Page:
It is a warm, September afternoon in the Cișmigiu Gardens in Bucharest. You are sitting on a bench under the trees, watching people stroll, row on the lake, play backgammon outside a nearby café. From all around comes the music of the street: repartee and laughter in Romanian, Aromanian, Hungarian, Bulgarian, Albanian, Greek, here and there some German, French, even Russian. You feel at home among these familiar languages, how they intermingle almost seamlessly.
Then suddenly, there it is on the breeze: a whiff of entitlement comes floating through the park. The harmony is shattered. What else could it be but English voices?
It is often said that English is the international language. This claim, for some almost a dogma, dates back to when there were essentially only five versions of English: British, American, Canadian, Australian and New Zealand. This cosy, extended family forms the basis of what is sometimes referred to as the ‘Anglosphere’, with its connotations of clubbable white men bestriding a globe which was then largely coloured pink; a club that no longer exists and probably never did.
Times have changed. There now seems to be a variant of English for every country in the world, whose users believe to be the one, true version, eagerly correcting others – including native speakers – whose grammar, pronunciation and vernacular they judge to be defective. They are not-infrequently encouraged in this pedagogic enterprise by native speakers, particularly the British, who absorb these new dialects into their everyday conversation. One only has to listen in a public space to realise how extensively these different patois have spread, becoming a many-headed hegemony.
English is now a citizen of nowhere; a language, almost a Volapük, spoken in every gutter in the world. Not dissimilarly to the public services, it has been sold off to the highest bidder: so much for taking back control. Rather than work itself into a frenzy about imaginary swarms of immigrants, perhaps the UK – notably the English – should reassert control over its linguistic borders, and reaffirm what the French refer to, with an admiration normally reserved for ‘la langue de Molière’, as ‘the language of Shakespeare’.
So in a very real sense, English has become too global for its own good, acquiring the unattractive sobriquet of ‘globish’, which sounds like a rare and fatal disease contracted by spending long periods in a dark, circular cave from which there is no escape. Yet the British have only their monolingual mindset to blame for this misappropriation of their mother tongue. For centuries they have travelled the world, their luggage full of their increasingly threadbare culture, speaking to (and often shouting at) everyone in English, assuming they will understand and comply. What wilful ignorance goes to another country and forces its inhabitants to speak the language of their visitor? The premise seems to be that English, a West Germanic language, is a form of ‘benchmark’. But a benchmark of what?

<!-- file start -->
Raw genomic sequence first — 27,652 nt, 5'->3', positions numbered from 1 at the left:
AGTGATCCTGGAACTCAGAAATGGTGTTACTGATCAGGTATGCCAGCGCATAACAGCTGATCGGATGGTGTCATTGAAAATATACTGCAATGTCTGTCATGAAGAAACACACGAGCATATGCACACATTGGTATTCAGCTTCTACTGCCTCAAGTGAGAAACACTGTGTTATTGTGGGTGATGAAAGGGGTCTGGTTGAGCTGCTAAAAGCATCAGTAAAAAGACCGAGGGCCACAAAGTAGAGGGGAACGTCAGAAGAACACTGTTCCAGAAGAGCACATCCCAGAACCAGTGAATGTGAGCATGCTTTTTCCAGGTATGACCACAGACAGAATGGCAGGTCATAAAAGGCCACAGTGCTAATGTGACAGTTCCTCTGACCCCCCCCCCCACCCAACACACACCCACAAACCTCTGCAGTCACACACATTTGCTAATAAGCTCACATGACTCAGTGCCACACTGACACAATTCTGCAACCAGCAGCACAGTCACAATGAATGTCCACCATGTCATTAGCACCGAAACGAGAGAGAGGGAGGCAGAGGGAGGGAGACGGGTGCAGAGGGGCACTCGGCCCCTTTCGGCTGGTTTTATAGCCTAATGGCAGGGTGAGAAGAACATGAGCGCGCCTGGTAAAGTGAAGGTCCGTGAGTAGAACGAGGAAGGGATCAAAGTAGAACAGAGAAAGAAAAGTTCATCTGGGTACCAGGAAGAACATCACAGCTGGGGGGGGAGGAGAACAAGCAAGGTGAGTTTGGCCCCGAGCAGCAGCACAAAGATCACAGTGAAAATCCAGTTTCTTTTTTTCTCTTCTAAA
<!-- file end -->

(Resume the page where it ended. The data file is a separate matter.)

It cannot be denied, of course, that English has become a species of lingua franca, particularly for international institutions. Yet anyone who has been in meetings attended by people of different nationalities will know that this is not necessarily an advantage. In such situations, English is often used despite the fact that native speakers are in a minority; the resentment this causes can be palpable, particularly if the sole British or American attendee speaks too quickly, or uses obscure colloquialisms that are unintelligible to foreign colleagues who speak a purer form of English, filtered through comprehensive knowledge of their own and probably several other languages, none of which the Briton or American speaks. In April 2018, the French ambassador to the EU walked out of a meeting in protest because English was being used, despite the fact that everyone present was a French speaker.
The case of French is worth noting. Although once the language of European courtiers, and to an extent still the parlance of diplomacy, it has retained a higher level of linguistic purity and integrity than English by remaining within its geographical and cultural borders – the Francophonie of art, raison and the intellect; policed, of course, by the uncompromising Académie Française, from which there is much to learn – at least linguistically. For, while many French people lament the often brutish domination of English and their country’s perceived loss of international influence (Emmanuel Macron has publicly expressed a desire for French to be more widely spoken), they are unlikely to relish hearing their beloved native tongue abused by the rest of the world; as yet, French has no word for ‘globish’ – they just say … globish.